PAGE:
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8 Aug 2010

Author Feature: Video Game Movies: The Demented Runt of the Litter

Video games are great. Movies are great. However, their bastard offspring is not. On paper, the concept seems awesome: Massive action + amazing storylines + great special effects = amazing film. But it never quite works out like that...

The main reason I can think of is that most of these films remove one of the most important concepts in a film or video game: amazing storylines. Almost all video game movies rely solely on "this is a gun fight, watch how pretty we can make it", but this leaves little room for stories. Yet even this idea must have stemmed from somewhere. For this, I can blame gamers and game producers. Gamers demand constant action, and this is what game producers give. This vicious cycle continues on and on, until all that is left of a game is player-controlled action with very few cut-scenes. In turn, this gives the directors very little to work on, and so, inevitably, bad video game movies will be made.

But how do good games be made into bad movies? Well, just look at the Resident Evil games and their counterpart films. The games are notable for great stories and have become the leader in the survival horror genre. The films, on the other hand, are notable for dodgy stories and questionable CGI. Well, if we have a look at their scores, Metacritic gave Resident Evil 5 86%, with the latest film, Resident Evil: Extinction, receiving just 41%. So, why the large difference? Well, firstly, games have so much more going for them. Firstly, games are rated on gameplay, which makes this type of media so unique. However, films cannot do this. Instead, you have to watch the action unfold, which isn't as fun. I mean, how fun is it watching your friend play a game, rather than you playing it? Exactly. Films are also notably worse purely because of the source material. As almost all of video games are made using animation and computers, translating this to a live-action film is near impossible. Look at the Super Mario Brothers Movie, for example. In the game, Goombas are big-headed creatures that jump about. In the film, Goombas are small-headed men in leather jackets. Filming from such sources can be only really done by using CGI (see Final Fantasy VII: Advent Children).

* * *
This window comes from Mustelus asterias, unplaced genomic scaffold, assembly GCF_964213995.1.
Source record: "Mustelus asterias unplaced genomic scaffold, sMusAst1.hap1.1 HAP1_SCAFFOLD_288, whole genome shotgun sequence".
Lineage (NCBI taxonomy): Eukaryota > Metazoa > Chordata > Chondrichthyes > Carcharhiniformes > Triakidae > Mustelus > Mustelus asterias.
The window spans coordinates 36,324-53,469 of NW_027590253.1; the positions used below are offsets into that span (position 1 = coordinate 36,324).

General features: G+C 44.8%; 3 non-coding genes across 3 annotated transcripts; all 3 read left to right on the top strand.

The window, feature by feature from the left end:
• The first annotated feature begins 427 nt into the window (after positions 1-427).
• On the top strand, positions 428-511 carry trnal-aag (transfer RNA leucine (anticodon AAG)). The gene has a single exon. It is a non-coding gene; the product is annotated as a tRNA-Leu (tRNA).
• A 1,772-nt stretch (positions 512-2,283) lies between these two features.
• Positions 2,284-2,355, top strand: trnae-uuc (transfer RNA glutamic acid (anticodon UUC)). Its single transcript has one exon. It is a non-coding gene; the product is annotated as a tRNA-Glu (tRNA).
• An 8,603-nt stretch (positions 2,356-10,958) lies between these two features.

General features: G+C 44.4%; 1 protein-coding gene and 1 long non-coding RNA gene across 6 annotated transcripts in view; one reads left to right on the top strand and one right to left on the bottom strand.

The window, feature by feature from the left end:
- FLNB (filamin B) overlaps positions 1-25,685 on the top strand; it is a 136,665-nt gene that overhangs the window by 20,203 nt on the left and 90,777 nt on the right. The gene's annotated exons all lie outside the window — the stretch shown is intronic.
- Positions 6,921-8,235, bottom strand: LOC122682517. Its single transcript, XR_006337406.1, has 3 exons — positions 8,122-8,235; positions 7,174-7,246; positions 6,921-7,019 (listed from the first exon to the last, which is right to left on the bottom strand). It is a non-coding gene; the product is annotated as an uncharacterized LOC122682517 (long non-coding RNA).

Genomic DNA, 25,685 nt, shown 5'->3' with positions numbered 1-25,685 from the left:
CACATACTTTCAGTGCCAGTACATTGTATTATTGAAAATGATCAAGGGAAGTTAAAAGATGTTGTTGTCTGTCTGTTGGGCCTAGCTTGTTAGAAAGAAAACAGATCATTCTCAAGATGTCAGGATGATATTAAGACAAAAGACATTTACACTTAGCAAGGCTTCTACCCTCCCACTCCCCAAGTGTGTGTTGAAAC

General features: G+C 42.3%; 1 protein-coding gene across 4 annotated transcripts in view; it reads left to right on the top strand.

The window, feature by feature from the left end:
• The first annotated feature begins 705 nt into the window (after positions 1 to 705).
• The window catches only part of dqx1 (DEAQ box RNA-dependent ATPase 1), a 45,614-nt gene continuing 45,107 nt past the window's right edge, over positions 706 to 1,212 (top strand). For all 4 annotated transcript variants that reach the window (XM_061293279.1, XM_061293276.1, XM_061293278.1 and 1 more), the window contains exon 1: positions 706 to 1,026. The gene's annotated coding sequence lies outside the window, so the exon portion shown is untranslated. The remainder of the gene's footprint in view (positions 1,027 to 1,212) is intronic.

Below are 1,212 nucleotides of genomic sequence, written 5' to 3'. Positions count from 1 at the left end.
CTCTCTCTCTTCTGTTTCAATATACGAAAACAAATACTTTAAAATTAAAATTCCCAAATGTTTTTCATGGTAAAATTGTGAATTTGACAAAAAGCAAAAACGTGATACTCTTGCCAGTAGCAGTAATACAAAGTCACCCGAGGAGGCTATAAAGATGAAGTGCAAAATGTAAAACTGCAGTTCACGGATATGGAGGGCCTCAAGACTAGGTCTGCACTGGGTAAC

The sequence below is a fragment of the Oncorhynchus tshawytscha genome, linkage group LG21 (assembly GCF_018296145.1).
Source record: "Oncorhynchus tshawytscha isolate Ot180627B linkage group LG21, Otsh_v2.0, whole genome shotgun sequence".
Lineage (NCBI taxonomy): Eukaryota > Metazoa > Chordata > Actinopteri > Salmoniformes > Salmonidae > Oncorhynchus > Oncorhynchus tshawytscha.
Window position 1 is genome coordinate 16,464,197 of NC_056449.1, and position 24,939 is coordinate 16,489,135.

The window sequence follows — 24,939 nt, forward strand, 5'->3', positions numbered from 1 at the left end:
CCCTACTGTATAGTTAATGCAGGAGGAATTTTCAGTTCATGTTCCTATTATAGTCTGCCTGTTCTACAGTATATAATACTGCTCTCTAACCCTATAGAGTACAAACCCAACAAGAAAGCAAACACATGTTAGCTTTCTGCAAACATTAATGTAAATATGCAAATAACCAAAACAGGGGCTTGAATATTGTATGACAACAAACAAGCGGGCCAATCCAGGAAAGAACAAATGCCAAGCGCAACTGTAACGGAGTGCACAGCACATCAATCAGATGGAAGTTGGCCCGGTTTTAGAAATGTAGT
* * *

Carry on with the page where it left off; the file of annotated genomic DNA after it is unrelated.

Now, I've defended video game movies up til now, but a debate about this topic cannot be complete without the use of one name: Uwe Boll. Uwe is responsible for such tragedies as Bloodrayne and House of the Dead, both of which landed themselves on Time's Top 10 Worst Video Game Movies, with House of the Dead taking the top spot, and with good reason. Every time I see a video game movie advertised, I get excited, thinking that "this one will be different", but then I see the name Uwe Boll. And then I sign in disbelief, thinking "who the heck commissioned him to do another film?" Every film that he makes is always met dreadfully by the critics, and yet he still keeps coming back for more. Yes, he suffers from every single problem I have mentioned above, but he dumps a load of his own problems on top. His films also fail due to bad directing, bad acting and bad cinematography, all of which can be sorted if the actors were changed, the crew were changed, and most importantly of all, the director was changed. Even better, if the whole filming process with Uwe was stopped. Basically, his films have been around 75% responsible for the bad coverage video game movies have gotten.

Yet in the end, video game movies will always be bad. Nothing anybody can say or do (unless they animate it) will change that. The source material is too far astray from the constraints of filming using live-action. It's a bit of a shame given the amazing sequences given in games, but directors either try to stick too close to the source but are restrained by the filming process, or stray too far away that the source is no longer recognisable, leading to an uproar from fans. Either way, video game films are hard to get right, and so, in my opinion, they should just be left alone.

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